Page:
Brett Kavanaugh is entitled to the benefit of the doubt, to be presumed innocent of the charges until he is proven guilty, say his defenders.
NOT. The so-called presumption of innocence has to do with the burden of proof the state must meet to convict someone of a crime. It is a heavy burden. If the state cannot prove someone guilty beyond a reasonable doubt, the person is legally not guilty. Everyone may be pretty sure he or she did it. The Defendant may not have even argued a case. It doesn’t matter. As a matter of law, if the jury is not convinced beyond a reasonable doubt, they must acquit.
The reason the state has this heavy burden is clear: it has nearly unlimited resources — all provided at taxpayer expense — while the defendant has very limited resources, sometimes not even enough to afford a lawyer. And the coercive power of the state is something that our Founding Fathers feared. After all, it is the one entity legally empowered to take away our sacred rights — life, liberty, and property — as they were originally enumerated in the Declaration of Independence.
Brett Kavanaugh faces the loss of none of these rights if the Senators even suspect that he sexually assaulted Christine Blasey Ford. Instead, he stands to receive one of the greatest honors any American can get: elevation to the nation’s highest court. He certainly does not have a right to be confirmed to that position.
This is where both Kavanaugh’s defenders and many of his critics have it wrong. Kavanaugh does not have a right to be confirmed. If the Senate does not vote in his favor, he will not actually lose anything he already has. He will return to the life of privilege his background has granted him. As a result, if Dr. Blasey does not convince people of her accusation up to a certain standard, this concern should not be ignored.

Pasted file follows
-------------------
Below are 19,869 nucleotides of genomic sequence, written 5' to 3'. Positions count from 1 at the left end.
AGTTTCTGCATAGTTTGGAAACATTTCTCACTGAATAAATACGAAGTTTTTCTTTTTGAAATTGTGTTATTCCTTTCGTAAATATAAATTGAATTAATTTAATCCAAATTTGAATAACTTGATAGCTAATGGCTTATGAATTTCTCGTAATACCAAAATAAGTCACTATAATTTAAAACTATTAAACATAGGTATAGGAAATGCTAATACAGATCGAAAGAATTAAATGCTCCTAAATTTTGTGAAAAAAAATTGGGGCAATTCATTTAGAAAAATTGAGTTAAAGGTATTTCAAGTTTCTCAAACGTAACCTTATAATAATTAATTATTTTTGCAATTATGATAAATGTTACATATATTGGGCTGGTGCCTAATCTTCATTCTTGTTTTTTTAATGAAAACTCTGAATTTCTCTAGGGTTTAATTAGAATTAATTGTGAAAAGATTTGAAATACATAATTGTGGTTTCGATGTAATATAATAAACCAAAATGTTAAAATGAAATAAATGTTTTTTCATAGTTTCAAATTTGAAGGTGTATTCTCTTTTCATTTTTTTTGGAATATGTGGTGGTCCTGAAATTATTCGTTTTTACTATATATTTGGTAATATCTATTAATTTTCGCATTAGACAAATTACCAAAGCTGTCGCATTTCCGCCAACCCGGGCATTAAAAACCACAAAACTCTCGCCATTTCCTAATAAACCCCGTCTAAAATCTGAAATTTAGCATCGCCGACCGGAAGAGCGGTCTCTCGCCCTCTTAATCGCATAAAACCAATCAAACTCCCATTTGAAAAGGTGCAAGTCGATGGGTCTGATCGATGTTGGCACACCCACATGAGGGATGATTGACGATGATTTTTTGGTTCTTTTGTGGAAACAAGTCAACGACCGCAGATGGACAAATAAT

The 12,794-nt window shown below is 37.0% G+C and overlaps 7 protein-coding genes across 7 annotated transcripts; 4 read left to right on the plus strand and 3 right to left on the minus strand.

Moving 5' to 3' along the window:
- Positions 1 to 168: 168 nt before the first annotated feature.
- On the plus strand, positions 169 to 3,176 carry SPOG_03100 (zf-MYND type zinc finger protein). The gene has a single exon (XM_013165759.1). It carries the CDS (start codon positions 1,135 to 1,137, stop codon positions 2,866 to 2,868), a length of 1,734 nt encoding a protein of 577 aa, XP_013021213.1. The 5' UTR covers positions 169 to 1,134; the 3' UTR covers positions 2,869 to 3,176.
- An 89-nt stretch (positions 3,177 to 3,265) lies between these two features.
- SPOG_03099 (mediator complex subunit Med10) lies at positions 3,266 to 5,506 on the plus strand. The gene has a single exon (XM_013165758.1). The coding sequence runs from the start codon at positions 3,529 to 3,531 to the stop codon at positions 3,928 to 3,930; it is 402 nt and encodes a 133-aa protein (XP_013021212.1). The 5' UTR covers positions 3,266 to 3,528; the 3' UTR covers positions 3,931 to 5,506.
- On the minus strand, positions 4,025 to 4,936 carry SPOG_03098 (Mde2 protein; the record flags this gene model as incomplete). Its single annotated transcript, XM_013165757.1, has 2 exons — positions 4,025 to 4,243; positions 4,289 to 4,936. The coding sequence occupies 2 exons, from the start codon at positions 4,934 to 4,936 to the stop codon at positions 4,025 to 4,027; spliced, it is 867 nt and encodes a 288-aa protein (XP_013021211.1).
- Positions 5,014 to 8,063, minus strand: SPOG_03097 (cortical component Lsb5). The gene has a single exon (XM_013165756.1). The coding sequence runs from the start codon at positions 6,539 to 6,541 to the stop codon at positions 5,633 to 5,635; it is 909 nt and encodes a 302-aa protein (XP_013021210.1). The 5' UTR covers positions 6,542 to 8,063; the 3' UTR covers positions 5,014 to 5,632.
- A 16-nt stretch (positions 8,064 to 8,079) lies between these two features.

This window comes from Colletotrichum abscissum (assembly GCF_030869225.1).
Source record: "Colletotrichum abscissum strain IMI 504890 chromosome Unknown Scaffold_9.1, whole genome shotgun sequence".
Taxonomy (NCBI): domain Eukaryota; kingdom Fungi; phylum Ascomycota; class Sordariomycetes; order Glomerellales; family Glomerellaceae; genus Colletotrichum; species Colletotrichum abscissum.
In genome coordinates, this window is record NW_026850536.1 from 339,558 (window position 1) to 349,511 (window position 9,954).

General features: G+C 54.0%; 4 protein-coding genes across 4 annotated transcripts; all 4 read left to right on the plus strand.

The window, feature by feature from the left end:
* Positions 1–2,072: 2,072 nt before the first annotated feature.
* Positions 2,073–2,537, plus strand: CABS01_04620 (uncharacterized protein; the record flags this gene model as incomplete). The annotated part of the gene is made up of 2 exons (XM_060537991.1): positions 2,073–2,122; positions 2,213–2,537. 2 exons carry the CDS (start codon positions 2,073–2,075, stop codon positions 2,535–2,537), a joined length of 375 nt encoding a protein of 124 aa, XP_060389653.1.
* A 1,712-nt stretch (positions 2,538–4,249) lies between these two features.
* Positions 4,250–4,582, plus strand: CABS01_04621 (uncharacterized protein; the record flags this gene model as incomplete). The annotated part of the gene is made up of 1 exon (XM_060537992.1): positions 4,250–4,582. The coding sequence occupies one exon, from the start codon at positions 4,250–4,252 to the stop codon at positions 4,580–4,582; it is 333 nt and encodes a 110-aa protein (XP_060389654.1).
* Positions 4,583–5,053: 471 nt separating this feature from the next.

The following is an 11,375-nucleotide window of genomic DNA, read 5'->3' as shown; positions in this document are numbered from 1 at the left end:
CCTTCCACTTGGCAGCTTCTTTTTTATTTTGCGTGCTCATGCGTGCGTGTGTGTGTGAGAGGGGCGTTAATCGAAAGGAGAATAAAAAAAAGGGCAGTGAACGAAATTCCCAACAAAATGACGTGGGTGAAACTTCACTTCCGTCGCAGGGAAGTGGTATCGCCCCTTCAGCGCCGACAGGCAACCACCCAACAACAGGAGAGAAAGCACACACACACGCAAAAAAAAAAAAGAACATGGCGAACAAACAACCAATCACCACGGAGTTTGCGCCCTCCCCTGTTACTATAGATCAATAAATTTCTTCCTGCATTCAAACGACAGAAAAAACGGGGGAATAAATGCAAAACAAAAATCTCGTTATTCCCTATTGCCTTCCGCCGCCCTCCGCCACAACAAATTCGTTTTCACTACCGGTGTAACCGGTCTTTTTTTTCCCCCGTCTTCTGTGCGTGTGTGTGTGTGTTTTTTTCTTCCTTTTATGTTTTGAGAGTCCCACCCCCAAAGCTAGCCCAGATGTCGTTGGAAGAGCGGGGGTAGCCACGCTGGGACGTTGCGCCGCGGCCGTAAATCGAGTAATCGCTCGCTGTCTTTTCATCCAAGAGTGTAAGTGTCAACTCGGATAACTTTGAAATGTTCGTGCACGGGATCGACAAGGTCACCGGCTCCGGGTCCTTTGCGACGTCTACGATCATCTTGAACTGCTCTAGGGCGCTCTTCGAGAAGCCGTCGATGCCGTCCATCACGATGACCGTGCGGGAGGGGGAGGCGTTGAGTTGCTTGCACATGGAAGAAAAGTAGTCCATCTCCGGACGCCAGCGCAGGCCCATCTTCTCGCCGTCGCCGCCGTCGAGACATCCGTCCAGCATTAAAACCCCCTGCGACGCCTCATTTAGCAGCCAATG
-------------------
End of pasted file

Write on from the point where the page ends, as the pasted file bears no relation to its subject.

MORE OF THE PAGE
Moreover, elevation to the Supreme Court is not just about Kavanaugh. It is about the continued legitimacy of the nation’s legal system. Placing someone upon the Court where there is even a credible question as to his appropriateness will undermine that legitimacy. As a result, in considering these allegations, the Senate must not only consider what is “fair” to Kavanaugh, it must consider whether its action will protect the respect Americans have for the rule of law.
Poor Brett Kavanaugh. His allegedly bad behavior when he was a teenager might keep him off the Supreme Court. But his career path should be the least of the concerns of the Senate. Instead, they need to put the country’s needs ahead of his. Doing so would really be a breath of fresh air these days.
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